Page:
If it doesn't fit anywhere else, POST IT HERE. Numismatic related posts only.
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I saw something today at a local coin dealer that I have never seen before. Usually, coin shops are very quite, with very few people. Today, however, person after person was coming in with hundreds of ounces of silver, and the business would pay just a little bit lower than spot, and everyone was walking out with cash, thousands of dollars. Seeing this got me thinking, how does a business dealing silver, lets say, make money? I know about the spread and all, but what about the fact that one day they buy a bunch of silver at 23 dollars, and then silver drops to 20. The shop has a bunch of inventory from people unloading their silver. They don't seemed concerned about this. If silver is up, they pay more. If silver is down, they pay less. However, as a dealer do you make money doing this? Let's completely drop the neumismatic portion of the business. From what I saw today, no one was buying rare coins. It was all about brief cases of silver bars. Huge silver bars. Stacks of them. And the store just paid out cash like it was nothing. What if silver dumps? What about the stock the store is holding? Theoretically, can't the same people come back when silver has dropped and buy it back for less? (mind blown).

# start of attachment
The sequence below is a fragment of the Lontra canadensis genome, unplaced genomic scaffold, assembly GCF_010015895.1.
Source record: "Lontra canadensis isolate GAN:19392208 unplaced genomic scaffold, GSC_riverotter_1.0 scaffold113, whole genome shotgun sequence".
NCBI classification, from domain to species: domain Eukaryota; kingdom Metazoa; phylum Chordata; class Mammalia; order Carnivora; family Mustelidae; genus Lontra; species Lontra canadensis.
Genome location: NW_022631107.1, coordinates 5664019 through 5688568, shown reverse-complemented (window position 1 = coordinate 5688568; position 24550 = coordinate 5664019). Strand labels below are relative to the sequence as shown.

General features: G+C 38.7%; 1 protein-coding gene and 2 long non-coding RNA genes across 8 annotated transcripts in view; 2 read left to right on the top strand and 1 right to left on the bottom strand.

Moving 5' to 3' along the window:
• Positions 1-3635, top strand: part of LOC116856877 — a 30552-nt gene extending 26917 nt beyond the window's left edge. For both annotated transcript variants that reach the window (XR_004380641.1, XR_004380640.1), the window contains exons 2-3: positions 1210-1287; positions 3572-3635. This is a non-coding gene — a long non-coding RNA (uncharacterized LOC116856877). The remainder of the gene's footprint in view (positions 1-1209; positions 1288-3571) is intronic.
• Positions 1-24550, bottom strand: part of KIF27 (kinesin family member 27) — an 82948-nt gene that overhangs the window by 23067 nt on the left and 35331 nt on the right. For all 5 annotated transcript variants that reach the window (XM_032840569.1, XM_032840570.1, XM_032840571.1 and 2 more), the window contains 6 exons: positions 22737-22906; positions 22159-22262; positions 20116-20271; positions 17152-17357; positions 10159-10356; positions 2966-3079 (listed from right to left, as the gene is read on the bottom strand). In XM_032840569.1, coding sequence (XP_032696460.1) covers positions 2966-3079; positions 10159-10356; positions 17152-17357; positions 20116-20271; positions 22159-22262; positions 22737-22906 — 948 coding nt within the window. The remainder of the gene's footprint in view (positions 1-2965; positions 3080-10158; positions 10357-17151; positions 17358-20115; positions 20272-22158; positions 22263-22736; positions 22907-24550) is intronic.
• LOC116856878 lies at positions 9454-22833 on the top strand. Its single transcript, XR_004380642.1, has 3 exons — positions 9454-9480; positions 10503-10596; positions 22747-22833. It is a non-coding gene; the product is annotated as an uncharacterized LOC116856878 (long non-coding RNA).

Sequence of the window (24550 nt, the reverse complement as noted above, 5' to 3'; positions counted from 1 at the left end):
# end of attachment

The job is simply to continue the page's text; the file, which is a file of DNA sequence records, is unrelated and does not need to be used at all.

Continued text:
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A dealer like this is moving inventory in the dealer groups, paying less than melt is low with the current market. However, in the dealer networks they can get over melt for it. Also, we cost average on items we pay a little much for or when the price drops. It's a revolving door that is not for the faint of heart. People do not understand this business until they worked behind the counter.